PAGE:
Peter Zimetbaum, MD
Zimetbaum P.; Atrial Fibrillation. Ann Intern Med. 2010;153:ITC6-1. doi: 10.7326/0003-4819-153-11-201012070-01006
Download citation file:
Published: Ann Intern Med. 2010;153(11):ITC6-1.
A trial fibrillation (AF) is the most common, clinically significant cardiac arrhythmia. It occurs when a diffuse and chaotic pattern of electrical activity in the atria suppresses or replaces the normal sinus mechanism, leading to deterioration of mechanical function. Atrial fibrillation is a major cause of morbidity, mortality, and health care expenditures; prevalence in the United States is 2.3 million cases and is estimated to increase to 5.6 million by the year 2050 (1). Atrial fibrillation is associated with a 5-fold increased risk for stroke and is estimated to cause 15% of all strokes (2). Independent of coexisting diseases, the presence of AF confers a 2-fold increased risk for all-cause mortality (3).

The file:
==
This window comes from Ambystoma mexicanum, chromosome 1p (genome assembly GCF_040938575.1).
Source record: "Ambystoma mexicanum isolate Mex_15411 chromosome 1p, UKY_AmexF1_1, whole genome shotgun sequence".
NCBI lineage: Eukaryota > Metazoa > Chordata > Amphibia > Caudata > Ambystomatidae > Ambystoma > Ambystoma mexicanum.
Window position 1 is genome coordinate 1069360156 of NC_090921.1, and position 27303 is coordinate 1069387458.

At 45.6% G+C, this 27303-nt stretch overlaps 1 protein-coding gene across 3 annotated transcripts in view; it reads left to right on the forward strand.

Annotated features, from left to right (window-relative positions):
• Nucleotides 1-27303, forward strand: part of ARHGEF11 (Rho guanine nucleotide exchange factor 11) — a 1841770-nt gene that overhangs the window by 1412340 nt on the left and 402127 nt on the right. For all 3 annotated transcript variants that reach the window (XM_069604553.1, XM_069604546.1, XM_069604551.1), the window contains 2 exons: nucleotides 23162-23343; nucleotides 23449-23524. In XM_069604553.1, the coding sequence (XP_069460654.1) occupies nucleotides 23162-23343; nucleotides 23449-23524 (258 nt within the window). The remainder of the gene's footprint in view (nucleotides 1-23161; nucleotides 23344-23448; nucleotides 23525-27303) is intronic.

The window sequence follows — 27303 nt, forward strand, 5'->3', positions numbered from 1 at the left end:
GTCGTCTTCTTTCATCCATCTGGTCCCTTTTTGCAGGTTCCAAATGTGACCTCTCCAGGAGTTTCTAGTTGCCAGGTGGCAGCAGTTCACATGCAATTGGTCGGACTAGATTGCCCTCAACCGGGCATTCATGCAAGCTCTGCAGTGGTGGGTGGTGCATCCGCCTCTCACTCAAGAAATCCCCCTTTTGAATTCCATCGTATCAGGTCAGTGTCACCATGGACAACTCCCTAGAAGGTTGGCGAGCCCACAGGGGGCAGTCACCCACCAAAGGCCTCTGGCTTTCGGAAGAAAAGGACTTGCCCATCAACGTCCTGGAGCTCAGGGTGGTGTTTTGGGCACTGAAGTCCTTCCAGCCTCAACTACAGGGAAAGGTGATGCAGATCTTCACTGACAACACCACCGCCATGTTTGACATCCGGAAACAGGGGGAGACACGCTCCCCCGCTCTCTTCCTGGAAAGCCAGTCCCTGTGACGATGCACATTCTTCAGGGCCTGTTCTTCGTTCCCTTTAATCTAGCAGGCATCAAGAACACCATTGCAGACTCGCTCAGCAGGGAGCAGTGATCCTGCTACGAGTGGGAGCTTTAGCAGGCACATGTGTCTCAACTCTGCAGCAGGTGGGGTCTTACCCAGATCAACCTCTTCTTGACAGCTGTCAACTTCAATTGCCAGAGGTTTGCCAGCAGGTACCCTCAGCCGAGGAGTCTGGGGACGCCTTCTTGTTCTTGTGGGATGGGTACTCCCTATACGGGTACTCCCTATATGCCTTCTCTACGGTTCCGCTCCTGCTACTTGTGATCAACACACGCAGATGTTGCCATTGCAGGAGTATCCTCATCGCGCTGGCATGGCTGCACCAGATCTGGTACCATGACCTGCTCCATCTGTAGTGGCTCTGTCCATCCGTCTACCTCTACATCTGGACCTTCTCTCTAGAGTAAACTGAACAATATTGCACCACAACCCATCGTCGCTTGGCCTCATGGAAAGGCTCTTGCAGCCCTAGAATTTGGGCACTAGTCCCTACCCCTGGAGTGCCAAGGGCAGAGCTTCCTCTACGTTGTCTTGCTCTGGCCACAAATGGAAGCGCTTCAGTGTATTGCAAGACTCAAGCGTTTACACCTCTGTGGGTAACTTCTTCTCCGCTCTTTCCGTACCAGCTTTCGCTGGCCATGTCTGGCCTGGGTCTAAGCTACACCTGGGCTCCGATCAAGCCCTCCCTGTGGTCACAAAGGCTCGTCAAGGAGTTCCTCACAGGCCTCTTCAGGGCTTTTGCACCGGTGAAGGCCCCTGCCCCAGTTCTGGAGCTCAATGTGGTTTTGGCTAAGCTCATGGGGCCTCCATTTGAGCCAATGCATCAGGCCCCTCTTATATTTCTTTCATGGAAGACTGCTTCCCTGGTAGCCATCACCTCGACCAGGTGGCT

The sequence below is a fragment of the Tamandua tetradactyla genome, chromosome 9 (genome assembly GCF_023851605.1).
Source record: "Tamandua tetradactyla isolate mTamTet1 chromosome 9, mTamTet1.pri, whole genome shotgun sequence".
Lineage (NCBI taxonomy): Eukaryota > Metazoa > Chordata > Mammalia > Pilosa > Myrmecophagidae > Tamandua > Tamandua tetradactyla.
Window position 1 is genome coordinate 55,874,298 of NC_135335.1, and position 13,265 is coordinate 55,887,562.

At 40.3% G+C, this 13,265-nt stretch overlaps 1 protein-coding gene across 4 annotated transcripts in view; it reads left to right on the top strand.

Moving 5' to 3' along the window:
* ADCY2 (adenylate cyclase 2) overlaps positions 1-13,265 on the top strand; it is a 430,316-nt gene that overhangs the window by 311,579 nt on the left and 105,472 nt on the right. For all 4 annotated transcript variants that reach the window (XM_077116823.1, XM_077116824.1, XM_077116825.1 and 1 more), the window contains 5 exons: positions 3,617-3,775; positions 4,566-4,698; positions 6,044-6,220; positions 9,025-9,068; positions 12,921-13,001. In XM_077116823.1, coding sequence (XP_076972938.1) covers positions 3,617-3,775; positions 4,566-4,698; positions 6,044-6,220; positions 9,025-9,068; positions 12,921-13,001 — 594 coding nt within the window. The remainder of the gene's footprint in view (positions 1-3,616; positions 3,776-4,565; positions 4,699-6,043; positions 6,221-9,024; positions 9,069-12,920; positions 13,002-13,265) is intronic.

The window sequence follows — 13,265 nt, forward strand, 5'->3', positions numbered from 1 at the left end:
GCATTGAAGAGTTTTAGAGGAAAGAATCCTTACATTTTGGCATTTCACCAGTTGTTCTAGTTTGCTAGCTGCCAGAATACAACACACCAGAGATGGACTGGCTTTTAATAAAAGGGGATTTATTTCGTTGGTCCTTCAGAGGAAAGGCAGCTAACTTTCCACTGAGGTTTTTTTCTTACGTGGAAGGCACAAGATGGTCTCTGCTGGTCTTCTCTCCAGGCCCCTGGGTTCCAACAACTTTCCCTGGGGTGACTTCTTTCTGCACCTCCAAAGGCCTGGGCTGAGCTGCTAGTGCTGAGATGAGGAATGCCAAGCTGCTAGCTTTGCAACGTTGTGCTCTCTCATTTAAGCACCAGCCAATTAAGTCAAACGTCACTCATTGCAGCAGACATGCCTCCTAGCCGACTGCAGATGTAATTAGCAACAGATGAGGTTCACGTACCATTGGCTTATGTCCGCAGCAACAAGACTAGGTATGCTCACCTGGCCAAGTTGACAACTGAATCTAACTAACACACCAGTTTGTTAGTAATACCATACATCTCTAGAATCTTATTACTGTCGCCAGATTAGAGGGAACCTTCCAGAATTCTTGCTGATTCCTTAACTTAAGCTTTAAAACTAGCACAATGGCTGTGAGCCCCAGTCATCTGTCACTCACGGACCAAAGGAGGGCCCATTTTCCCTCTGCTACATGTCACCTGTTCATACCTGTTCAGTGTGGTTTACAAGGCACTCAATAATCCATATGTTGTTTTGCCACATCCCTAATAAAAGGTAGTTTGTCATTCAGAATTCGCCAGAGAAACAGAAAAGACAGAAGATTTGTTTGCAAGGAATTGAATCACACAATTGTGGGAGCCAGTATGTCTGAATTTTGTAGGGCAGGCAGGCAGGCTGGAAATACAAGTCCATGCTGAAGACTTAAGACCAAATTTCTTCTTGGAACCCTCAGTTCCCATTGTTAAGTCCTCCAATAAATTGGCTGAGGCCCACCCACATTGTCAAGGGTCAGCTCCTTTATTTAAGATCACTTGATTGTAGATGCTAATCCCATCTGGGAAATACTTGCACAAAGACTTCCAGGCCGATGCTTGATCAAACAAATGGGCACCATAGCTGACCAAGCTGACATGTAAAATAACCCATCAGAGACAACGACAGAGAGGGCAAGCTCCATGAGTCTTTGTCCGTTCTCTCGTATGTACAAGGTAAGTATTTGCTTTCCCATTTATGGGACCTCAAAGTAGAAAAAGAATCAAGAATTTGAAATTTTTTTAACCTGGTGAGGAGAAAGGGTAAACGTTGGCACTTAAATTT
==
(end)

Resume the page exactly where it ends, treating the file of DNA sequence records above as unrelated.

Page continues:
to gain full access to the content and tools.
Learn more about subscription options.
Register Now for a free account.
Cardiology, Rhythm Disorders and Devices.
Results provided by:
Copyright © 2016 American College of Physicians. All Rights Reserved.
Print ISSN: 0003-4819 | Online ISSN: 1539-3704
Conditions of Use
This PDF is available to Subscribers Only